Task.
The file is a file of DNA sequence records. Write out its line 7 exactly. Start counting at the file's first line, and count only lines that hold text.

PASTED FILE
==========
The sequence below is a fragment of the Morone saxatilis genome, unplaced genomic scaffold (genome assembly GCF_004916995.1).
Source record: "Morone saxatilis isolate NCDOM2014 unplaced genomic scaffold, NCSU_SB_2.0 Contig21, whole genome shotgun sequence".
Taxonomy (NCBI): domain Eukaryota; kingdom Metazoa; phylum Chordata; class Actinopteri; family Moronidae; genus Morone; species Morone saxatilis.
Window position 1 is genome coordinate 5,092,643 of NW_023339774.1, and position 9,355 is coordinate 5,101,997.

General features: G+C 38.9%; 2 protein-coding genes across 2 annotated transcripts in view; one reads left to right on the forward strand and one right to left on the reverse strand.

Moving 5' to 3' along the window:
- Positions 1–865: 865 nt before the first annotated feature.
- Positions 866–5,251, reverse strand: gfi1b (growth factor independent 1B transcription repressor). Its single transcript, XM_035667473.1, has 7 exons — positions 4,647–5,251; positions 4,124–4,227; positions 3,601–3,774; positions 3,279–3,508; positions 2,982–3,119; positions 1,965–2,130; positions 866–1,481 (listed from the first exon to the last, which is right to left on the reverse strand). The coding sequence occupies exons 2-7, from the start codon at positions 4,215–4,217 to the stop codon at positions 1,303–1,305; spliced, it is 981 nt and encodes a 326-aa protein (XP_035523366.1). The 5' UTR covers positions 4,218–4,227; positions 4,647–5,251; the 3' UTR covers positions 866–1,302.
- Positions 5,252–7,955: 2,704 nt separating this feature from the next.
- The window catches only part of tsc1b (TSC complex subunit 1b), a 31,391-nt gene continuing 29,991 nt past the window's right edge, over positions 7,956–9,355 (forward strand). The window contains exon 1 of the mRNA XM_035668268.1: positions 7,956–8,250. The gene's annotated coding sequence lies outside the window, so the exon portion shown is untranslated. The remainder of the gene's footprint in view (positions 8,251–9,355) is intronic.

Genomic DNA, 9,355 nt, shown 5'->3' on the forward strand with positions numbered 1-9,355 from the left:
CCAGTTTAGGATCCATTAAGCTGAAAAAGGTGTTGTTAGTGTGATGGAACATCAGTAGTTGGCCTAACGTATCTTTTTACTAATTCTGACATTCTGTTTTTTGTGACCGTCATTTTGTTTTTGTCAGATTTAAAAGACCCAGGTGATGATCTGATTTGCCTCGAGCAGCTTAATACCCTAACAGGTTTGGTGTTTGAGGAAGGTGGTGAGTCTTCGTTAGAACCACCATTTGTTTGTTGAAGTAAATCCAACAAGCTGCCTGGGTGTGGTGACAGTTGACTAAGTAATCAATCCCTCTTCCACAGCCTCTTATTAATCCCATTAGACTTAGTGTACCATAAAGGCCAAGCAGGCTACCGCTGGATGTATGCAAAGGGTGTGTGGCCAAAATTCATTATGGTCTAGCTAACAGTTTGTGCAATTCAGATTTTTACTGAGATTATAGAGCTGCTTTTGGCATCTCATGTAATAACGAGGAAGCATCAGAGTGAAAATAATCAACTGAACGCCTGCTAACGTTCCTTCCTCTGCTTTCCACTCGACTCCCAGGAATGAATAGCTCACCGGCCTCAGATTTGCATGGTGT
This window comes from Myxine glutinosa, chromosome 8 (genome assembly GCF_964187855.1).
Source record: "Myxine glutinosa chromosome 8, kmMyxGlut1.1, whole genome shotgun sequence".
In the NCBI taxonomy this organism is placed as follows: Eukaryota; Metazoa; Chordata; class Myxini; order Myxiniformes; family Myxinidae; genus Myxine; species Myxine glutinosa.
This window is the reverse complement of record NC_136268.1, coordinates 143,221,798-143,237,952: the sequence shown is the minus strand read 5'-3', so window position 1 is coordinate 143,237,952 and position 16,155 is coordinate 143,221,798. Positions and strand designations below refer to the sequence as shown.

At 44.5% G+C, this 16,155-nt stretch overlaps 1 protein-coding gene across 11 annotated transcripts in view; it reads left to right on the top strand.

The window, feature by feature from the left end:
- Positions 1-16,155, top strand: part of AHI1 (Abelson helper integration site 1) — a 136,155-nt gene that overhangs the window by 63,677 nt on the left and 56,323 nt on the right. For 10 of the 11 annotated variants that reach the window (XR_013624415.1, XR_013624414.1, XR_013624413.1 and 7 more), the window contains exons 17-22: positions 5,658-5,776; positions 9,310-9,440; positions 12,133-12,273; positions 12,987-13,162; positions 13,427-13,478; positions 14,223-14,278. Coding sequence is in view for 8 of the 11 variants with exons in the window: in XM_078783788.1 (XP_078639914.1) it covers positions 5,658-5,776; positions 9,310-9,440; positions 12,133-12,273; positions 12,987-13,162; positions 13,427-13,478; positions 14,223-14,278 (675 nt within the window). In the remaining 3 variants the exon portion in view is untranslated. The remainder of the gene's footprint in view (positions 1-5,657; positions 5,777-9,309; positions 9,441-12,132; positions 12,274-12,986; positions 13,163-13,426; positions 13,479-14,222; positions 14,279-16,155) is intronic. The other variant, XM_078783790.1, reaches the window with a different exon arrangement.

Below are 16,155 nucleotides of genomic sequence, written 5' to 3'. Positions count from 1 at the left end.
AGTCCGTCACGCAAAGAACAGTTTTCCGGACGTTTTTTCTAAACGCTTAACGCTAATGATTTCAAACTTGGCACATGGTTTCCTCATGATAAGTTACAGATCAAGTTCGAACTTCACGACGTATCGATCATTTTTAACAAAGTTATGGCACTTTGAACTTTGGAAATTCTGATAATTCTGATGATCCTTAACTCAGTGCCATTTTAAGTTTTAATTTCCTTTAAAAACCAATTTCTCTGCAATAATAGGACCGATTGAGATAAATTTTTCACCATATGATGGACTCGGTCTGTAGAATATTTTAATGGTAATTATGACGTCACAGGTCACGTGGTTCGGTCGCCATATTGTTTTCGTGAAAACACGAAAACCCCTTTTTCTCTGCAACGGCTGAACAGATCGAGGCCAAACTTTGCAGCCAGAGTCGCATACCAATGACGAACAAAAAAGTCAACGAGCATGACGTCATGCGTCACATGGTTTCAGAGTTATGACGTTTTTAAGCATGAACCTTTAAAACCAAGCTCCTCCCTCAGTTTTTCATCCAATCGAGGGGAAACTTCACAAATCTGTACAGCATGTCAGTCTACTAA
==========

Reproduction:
- Positions 1–865: 865 nt before the first annotated feature.